type of right “Inam Devsthan” has been written. As Per Ex.-P21,

patta of village Rabdaniya which was issued by settlement holder

16
state reveals that this land was given to tenant Shri Ram Mandir

through the then pujari Tulasi Das and its right has been shown

as “Shri Ram Mandir Devsthan”. As per Ex.-P19, land of Mundala

Sondhiya has been given to the pujari of Shri Ram Mandir

Devsthan. As per Ex.-P18, the land of Pipalya Dhuma is the land

of Inam Devsthan Shri Ram Mandir. As per Ex.-P17, the land of

village Rabaniya has been given to Devsthan Shri Ram Mandir as

Inam right. According to Ex.-P16, the land of Bolkheda has been

given to Devsthan as Inam right. As per Ex.-P15, the land of

village Kankalkhdea has been given to Shri Ram Mandir Inam

Devsthan. As per Ex.-P14, the land of Indoukh has been given to

tenant Shri Ram Mandir Pujari Kanvsidas on the rights of Inam

Shri Ram Mandir.

21. The First Appellate Court referred to various documents in

particular pattas and held that all the lands have been given to

Shri Ram Mandir Devsthan by way of Inam. The number of

documents produced by the appellant clearly show that the lands

are Inam lands of Shri Ram Mandir and that the status of Ram

Das and Bajrang Das were only pujaris. In number of other

documents also, Shri Ram Mandir is recorded as “Bhumiswami”

for the suit property and the names of specific individuals are

17
recorded only as pujaris. In the light of various documents and

the formidable entries made thereon, there is no merit in the

contention of the appellant that they have become Mahant of Shri

Ram Mandir and that they are entitled to manage the affairs of the

temple and the Mandir’s properties.

22. Ex.-P2 is the copy of Kishtbandi Khatauni of the year

1971-72 in which, rights of land of Indoukh are recorded as “Shri

Ram Mandir as Bhumiswami”. Pujari Ram Bali Das, Guru Ganga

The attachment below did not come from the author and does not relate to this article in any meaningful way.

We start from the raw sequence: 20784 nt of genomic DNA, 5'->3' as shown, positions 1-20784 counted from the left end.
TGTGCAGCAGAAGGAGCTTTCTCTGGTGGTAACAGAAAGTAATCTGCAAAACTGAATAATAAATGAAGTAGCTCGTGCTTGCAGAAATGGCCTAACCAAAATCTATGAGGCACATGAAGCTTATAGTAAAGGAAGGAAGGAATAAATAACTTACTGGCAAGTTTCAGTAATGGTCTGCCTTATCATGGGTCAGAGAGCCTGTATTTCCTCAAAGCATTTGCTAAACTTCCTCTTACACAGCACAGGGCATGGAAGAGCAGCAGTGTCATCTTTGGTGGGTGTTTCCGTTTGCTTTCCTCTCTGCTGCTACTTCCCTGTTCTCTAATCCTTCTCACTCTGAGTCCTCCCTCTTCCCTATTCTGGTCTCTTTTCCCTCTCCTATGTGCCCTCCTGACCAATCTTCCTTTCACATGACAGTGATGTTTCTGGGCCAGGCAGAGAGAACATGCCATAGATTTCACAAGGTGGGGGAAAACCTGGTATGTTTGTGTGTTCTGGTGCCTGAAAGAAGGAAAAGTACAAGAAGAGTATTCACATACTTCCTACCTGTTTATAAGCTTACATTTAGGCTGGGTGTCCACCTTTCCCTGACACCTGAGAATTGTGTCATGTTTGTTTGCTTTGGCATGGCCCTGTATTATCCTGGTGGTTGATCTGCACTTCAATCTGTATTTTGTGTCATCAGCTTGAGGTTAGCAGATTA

Das Bairagi resident of Deh Bhumi Swami have been described

only as pujaris. Likewise, in Ex.-P4 relating to the land of village

Bolkheda Ghat, Shri Ram Mandir has been recorded as

“Bhumiswami” and Ram Bali Das has been mentioned only as a

priest. For the land of village Pipalya Dhuna, Bhumiswami rights

are recorded in favour of Shri Ram Mandir and Ganpati Mandir of

which Ram Bali Das has been recorded as pujari. Likewise, as

per Ex.-P7, Shri Ram Mandir, Indoukh has been recorded as

“Bhumiswami” for the land of village Mundala Sondhiya. Though,

the appellant got certified copies of these documents on various

dates viz. 12.08.1972, 16.09.1970 and 27.09.1970 and in spite of

knowledge of the entry “Ram Mandir as Bhumiswami”, it was not

challenged till the filing of suit. For the land of Pipalya Dhuma,

18
Ganpati Maruti Mandir has been recorded as “Bhumiswami” along

with Shri Ram Mandir and Collector, Ujjain has been recorded as

Manager. The appellant did not challenge the rights of Ganpati

Maruti Mandir which was recorded as “Bhumiswami” for the lands

of the village Pipalya Dhuma. Be it noted that, Ganpati Maruti

Mandir has not even been impleaded as a party.

23. The Collector was recorded as Manager for the lands of Shri

Ram Mandir since the year 1975 and the same was not

challenged. According to the respondent-State, the entry of the

name of the District Collector as Manager of the temple properties

dated 12.04.1974 has been done to curb the mismanagement of